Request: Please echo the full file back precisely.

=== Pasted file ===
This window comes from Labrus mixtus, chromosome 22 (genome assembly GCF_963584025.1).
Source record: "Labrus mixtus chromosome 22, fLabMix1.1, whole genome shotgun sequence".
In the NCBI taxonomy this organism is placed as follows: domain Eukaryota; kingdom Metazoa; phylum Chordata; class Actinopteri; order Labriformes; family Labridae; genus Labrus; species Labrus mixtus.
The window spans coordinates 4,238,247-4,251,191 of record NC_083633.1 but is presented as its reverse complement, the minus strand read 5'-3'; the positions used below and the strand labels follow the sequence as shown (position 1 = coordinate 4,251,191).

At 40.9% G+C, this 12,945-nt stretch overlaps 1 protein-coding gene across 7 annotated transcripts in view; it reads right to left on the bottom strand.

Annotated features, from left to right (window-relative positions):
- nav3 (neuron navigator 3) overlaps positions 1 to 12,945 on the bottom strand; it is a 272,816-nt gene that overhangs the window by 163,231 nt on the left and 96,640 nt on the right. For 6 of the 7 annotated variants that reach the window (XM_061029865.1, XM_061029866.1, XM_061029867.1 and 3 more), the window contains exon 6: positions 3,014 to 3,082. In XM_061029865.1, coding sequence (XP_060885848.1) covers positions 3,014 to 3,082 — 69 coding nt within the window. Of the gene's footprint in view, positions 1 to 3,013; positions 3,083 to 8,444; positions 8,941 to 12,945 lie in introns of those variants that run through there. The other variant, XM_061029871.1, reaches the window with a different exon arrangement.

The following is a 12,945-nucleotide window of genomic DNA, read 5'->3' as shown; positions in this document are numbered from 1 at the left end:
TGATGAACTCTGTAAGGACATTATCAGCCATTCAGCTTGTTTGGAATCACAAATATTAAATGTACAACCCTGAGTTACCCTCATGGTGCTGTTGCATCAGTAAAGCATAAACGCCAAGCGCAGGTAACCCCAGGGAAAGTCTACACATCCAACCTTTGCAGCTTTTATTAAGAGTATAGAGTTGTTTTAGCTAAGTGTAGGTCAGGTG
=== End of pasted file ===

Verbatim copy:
This window comes from Labrus mixtus, chromosome 22 (genome assembly GCF_963584025.1).
Source record: "Labrus mixtus chromosome 22, fLabMix1.1, whole genome shotgun sequence".
In the NCBI taxonomy this organism is placed as follows: domain Eukaryota; kingdom Metazoa; phylum Chordata; class Actinopteri; order Labriformes; family Labridae; genus Labrus; species Labrus mixtus.
The window spans coordinates 4,238,247-4,251,191 of record NC_083633.1 but is presented as its reverse complement, the minus strand read 5'-3'; the positions used below and the strand labels follow the sequence as shown (position 1 = coordinate 4,251,191).

At 40.9% G+C, this 12,945-nt stretch overlaps 1 protein-coding gene across 7 annotated transcripts in view; it reads right to left on the bottom strand.

Annotated features, from left to right (window-relative positions):
- nav3 (neuron navigator 3) overlaps positions 1 to 12,945 on the bottom strand; it is a 272,816-nt gene that overhangs the window by 163,231 nt on the left and 96,640 nt on the right. For 6 of the 7 annotated variants that reach the window (XM_061029865.1, XM_061029866.1, XM_061029867.1 and 3 more), the window contains exon 6: positions 3,014 to 3,082. In XM_061029865.1, coding sequence (XP_060885848.1) covers positions 3,014 to 3,082 — 69 coding nt within the window. Of the gene's footprint in view, positions 1 to 3,013; positions 3,083 to 8,444; positions 8,941 to 12,945 lie in introns of those variants that run through there. The other variant, XM_061029871.1, reaches the window with a different exon arrangement.

The following is a 12,945-nucleotide window of genomic DNA, read 5'->3' as shown; positions in this document are numbered from 1 at the left end:
TGATGAACTCTGTAAGGACATTATCAGCCATTCAGCTTGTTTGGAATCACAAATATTAAATGTACAACCCTGAGTTACCCTCATGGTGCTGTTGCATCAGTAAAGCATAAACGCCAAGCGCAGGTAACCCCAGGGAAAGTCTACACATCCAACCTTTGCAGCTTTTATTAAGAGTATAGAGTTGTTTTAGCTAAGTGTAGGTCAGGTG